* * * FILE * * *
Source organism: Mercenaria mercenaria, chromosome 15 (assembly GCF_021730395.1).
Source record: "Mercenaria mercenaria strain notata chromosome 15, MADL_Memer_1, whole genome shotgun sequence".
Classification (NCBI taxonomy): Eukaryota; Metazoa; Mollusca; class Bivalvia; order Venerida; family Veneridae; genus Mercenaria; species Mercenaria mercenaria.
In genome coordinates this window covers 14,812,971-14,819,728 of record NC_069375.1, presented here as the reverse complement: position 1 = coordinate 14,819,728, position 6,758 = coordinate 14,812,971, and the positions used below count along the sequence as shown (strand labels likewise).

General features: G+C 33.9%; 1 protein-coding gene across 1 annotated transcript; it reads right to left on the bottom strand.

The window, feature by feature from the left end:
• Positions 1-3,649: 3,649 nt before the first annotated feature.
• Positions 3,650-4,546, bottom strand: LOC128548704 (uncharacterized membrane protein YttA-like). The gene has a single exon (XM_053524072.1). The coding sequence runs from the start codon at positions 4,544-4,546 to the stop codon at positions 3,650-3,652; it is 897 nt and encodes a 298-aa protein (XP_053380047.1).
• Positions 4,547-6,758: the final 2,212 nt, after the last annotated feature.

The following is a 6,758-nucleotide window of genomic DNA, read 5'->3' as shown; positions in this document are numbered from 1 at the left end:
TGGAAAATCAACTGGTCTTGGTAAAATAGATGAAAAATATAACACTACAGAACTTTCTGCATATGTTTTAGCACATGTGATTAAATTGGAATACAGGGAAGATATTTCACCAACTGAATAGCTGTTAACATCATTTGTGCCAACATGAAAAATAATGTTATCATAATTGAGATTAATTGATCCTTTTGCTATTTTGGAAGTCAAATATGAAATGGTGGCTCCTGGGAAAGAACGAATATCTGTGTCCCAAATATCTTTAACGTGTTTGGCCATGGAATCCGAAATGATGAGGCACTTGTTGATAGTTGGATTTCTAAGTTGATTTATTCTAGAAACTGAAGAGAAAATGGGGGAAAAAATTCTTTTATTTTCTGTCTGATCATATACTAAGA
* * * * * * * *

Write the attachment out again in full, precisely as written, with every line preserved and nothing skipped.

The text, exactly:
Source organism: Mercenaria mercenaria, chromosome 15 (assembly GCF_021730395.1).
Source record: "Mercenaria mercenaria strain notata chromosome 15, MADL_Memer_1, whole genome shotgun sequence".
Classification (NCBI taxonomy): Eukaryota; Metazoa; Mollusca; class Bivalvia; order Venerida; family Veneridae; genus Mercenaria; species Mercenaria mercenaria.
In genome coordinates this window covers 14,812,971-14,819,728 of record NC_069375.1, presented here as the reverse complement: position 1 = coordinate 14,819,728, position 6,758 = coordinate 14,812,971, and the positions used below count along the sequence as shown (strand labels likewise).

General features: G+C 33.9%; 1 protein-coding gene across 1 annotated transcript; it reads right to left on the bottom strand.

The window, feature by feature from the left end:
• Positions 1-3,649: 3,649 nt before the first annotated feature.
• Positions 3,650-4,546, bottom strand: LOC128548704 (uncharacterized membrane protein YttA-like). The gene has a single exon (XM_053524072.1). The coding sequence runs from the start codon at positions 4,544-4,546 to the stop codon at positions 3,650-3,652; it is 897 nt and encodes a 298-aa protein (XP_053380047.1).
• Positions 4,547-6,758: the final 2,212 nt, after the last annotated feature.

The following is a 6,758-nucleotide window of genomic DNA, read 5'->3' as shown; positions in this document are numbered from 1 at the left end:
TGGAAAATCAACTGGTCTTGGTAAAATAGATGAAAAATATAACACTACAGAACTTTCTGCATATGTTTTAGCACATGTGATTAAATTGGAATACAGGGAAGATATTTCACCAACTGAATAGCTGTTAACATCATTTGTGCCAACATGAAAAATAATGTTATCATAATTGAGATTAATTGATCCTTTTGCTATTTTGGAAGTCAAATATGAAATGGTGGCTCCTGGGAAAGAACGAATATCTGTGTCCCAAATATCTTTAACGTGTTTGGCCATGGAATCCGAAATGATGAGGCACTTGTTGATAGTTGGATTTCTAAGTTGATTTATTCTAGAAACTGAAGAGAAAATGGGGGAAAAAATTCTTTTATTTTCTGTCTGATCATATACTAAGA